Kevin McCarthy disavows the 30% national sales tax he promised a vote on to win the House Presidents’ race
Among the things House Speaker Kevin McCarthy (R-Calif.) promised a group of 20 hard-right supporters in order to win the president’s gavel was a vote on legislation that would scrap the system internal revenue and the US tax system and replace it with a 30% national sales tax. Rep. Buddy Carter (R-Ga.) has already filed legislation for this “fair tax law,” but McCarthy told reporters on Tuesday, he opposes the bill.
McCarthy is not alone. Three GOP congressmen from New York’s swing districts have already pledged to vote against it, condemning the long-term legislation.
Anti-tax activist Grover Norquist called the high national sales tax a “political gift for [President] Biden and the Democrats,” told Semafor that the Tax Fairness Act is “the first significant problem created for the Republican Party by the 20 people who thought there was no downside to the approach that they adopted”. The Wall Street Journal the editorial board agreed and suggested that if “Carter and other supporters insist on a masochistic vote, the GOP could invoke the Freedom Caucus’ ‘lawful order’ demand and kill the Fair Tax in the Ways and Means Committee. .”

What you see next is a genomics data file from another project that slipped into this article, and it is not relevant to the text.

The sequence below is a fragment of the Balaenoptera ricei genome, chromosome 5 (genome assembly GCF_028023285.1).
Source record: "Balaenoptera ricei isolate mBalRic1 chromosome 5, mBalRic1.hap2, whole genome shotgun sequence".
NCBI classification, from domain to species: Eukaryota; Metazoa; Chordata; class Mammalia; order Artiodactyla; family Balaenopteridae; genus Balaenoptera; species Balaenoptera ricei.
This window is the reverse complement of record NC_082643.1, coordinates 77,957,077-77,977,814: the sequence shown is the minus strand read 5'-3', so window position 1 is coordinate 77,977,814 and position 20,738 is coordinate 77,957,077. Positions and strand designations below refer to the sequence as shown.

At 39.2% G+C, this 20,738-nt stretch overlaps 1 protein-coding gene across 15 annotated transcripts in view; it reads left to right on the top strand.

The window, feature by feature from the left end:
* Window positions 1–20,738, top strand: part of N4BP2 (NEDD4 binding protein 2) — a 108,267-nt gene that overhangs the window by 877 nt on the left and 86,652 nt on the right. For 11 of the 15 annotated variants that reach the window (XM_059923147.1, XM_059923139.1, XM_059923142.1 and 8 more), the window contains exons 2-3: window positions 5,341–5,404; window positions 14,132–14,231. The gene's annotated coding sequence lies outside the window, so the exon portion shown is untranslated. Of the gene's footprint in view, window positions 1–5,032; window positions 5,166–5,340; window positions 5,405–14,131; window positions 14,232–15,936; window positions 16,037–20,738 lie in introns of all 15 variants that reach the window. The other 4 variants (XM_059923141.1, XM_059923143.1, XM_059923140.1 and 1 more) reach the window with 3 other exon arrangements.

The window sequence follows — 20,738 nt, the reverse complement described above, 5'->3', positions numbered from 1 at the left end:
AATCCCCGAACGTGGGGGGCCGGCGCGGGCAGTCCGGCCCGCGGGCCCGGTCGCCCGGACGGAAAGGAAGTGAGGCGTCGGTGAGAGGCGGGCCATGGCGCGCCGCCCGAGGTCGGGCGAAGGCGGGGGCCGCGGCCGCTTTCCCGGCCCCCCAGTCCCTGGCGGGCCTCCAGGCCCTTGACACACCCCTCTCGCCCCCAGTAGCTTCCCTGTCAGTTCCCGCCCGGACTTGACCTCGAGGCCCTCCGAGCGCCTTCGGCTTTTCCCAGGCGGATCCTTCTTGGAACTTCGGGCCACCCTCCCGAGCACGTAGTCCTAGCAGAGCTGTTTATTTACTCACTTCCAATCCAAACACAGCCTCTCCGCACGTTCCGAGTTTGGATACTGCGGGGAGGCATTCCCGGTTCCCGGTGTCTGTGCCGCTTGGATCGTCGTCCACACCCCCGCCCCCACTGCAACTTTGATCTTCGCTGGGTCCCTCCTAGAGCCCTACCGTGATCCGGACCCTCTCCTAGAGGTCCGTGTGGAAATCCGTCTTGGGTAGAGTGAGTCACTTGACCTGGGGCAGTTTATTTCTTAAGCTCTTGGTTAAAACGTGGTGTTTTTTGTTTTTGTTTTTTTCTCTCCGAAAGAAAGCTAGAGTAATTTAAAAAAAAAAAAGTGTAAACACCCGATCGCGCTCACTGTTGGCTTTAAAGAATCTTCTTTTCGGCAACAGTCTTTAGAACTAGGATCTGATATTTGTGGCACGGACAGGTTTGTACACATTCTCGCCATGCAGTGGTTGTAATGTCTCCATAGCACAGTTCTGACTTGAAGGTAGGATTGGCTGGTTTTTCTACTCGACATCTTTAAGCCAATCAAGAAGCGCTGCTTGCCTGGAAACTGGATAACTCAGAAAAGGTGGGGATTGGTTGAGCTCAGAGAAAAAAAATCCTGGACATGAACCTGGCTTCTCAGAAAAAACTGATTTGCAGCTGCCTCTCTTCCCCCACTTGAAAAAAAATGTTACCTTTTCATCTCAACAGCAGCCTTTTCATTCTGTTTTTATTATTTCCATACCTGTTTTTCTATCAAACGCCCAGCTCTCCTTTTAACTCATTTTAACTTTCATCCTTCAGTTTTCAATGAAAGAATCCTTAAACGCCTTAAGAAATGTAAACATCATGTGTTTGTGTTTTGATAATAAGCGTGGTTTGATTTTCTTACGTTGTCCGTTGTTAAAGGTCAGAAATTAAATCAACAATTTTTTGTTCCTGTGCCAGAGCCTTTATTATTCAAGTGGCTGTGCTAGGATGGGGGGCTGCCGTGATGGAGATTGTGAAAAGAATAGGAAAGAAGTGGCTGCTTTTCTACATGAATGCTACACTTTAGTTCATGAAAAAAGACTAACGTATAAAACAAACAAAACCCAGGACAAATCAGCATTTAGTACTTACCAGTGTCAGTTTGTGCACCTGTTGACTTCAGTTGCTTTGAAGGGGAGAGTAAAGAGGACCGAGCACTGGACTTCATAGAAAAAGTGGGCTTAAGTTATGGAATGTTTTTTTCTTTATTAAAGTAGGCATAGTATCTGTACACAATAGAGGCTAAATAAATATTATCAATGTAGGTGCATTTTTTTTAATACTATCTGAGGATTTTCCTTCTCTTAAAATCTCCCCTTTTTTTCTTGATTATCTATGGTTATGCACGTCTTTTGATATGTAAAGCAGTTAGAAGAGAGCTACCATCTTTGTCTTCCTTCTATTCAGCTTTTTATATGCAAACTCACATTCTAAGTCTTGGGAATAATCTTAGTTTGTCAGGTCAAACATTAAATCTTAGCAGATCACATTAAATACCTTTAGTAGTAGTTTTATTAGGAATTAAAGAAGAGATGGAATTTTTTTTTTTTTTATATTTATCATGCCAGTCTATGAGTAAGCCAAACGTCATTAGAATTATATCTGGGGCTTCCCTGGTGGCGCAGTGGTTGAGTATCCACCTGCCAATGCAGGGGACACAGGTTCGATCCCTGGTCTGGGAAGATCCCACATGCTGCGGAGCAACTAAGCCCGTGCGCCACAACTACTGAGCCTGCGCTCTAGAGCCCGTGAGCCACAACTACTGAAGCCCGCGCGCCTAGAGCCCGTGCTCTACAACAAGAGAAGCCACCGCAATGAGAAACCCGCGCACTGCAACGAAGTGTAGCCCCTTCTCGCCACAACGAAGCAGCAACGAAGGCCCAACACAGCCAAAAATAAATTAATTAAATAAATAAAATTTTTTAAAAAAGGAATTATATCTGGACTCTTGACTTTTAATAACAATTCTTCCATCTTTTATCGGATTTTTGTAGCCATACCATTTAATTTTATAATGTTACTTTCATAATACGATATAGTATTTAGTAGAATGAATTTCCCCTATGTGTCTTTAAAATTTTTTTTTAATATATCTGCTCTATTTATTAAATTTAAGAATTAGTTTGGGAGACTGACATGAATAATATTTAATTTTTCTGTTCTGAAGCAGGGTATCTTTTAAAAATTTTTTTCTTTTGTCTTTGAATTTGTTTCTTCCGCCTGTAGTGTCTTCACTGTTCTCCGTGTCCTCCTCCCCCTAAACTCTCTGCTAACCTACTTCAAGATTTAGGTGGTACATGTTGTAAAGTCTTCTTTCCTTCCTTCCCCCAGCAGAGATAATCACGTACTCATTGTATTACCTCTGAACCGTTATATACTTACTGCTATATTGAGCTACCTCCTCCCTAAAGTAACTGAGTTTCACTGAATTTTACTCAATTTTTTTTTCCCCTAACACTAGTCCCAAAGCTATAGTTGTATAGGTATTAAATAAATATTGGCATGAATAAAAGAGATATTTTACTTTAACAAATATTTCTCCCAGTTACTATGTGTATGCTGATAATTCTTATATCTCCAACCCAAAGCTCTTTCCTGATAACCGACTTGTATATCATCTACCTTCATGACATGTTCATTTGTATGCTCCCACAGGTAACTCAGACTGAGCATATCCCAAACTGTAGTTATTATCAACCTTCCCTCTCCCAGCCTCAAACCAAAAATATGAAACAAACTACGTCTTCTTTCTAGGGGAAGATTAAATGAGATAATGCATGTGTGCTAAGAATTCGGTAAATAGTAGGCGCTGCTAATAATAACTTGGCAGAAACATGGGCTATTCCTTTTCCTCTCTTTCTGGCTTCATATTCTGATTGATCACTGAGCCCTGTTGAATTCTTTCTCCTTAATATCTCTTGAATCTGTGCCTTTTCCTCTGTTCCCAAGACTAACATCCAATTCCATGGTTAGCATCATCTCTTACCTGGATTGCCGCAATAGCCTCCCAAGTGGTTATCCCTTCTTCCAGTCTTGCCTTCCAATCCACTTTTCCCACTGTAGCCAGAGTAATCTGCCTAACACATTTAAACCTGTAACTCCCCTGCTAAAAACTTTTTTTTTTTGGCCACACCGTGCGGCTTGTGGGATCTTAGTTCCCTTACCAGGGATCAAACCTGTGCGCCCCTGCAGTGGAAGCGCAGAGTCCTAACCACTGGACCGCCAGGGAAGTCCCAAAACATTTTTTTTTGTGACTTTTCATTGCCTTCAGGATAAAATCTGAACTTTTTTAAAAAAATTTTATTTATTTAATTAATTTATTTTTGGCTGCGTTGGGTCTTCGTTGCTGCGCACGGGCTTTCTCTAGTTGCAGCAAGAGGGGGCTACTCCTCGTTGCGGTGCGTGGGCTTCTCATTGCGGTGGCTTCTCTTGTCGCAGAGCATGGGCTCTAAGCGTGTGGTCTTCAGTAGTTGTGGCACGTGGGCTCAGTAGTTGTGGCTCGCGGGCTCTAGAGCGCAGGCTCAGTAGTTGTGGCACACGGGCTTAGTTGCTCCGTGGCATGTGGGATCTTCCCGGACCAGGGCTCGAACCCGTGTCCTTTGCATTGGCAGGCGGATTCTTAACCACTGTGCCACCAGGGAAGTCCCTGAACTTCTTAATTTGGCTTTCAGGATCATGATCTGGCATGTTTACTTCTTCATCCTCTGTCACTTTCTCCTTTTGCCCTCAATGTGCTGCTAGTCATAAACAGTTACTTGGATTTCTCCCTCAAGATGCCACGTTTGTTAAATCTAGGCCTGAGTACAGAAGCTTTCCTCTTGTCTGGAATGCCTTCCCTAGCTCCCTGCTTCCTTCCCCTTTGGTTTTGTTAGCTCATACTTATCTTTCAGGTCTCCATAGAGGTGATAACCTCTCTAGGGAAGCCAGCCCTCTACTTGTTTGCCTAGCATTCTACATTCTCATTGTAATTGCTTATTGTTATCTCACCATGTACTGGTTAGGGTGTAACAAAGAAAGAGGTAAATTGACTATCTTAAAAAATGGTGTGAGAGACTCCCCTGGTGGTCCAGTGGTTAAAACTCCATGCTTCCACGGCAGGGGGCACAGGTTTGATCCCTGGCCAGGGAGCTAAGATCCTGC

And that’s the approach McCarthy and his allies are taking, Axios reports. “Any member’s legislative proposal should go through committee in the regular order, have hearings, be annotated and subject to amendments,” said Rep. French Hill (R-Ark.), One of McCarthy’s negotiators. Extremists may believe they were promised a floor vote on the bill, Axios reports, but top Republicans say McCarthy has only pledged to give the bill a committee hearing.
Replacing all current federal taxes with a national sales tax “is not a new idea,” or a popular idea, notes CNN. An independent analysis of a similar national sales tax in 2011 “found that, on average, most income groups would pay more tax than they did under the federal tax system at the time – with the exception of the top 5% who would benefit from a tax reduction. Unsurprisingly, “outside the deepest trenches of conservatism, a 30% sales tax is mostly seen as an obvious political loser,” Semafor adds. “Democrats, for their part, find it hard to believe their luck that their opponents can get attached to it.”
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